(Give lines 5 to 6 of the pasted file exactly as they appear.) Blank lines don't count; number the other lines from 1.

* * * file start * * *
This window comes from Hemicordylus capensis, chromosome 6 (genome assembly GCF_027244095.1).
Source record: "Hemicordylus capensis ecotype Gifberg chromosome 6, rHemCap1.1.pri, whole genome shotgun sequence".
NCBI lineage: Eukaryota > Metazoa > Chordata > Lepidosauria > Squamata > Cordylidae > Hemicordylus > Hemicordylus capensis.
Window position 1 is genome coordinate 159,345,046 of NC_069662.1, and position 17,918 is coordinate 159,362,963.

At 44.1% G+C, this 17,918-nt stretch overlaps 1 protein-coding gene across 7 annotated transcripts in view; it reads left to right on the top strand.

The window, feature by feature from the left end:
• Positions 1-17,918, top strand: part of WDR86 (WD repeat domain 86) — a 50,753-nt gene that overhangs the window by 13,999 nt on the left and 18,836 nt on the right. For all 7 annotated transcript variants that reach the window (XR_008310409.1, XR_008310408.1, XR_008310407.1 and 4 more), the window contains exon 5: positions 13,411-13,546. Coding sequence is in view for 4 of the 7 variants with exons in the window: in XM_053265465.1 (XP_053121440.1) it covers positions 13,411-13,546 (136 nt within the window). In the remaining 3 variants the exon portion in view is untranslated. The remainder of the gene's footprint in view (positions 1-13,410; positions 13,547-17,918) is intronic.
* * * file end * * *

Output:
At 44.1% G+C, this 17,918-nt stretch overlaps 1 protein-coding gene across 7 annotated transcripts in view; it reads left to right on the top strand.

The window, feature by feature from the left end: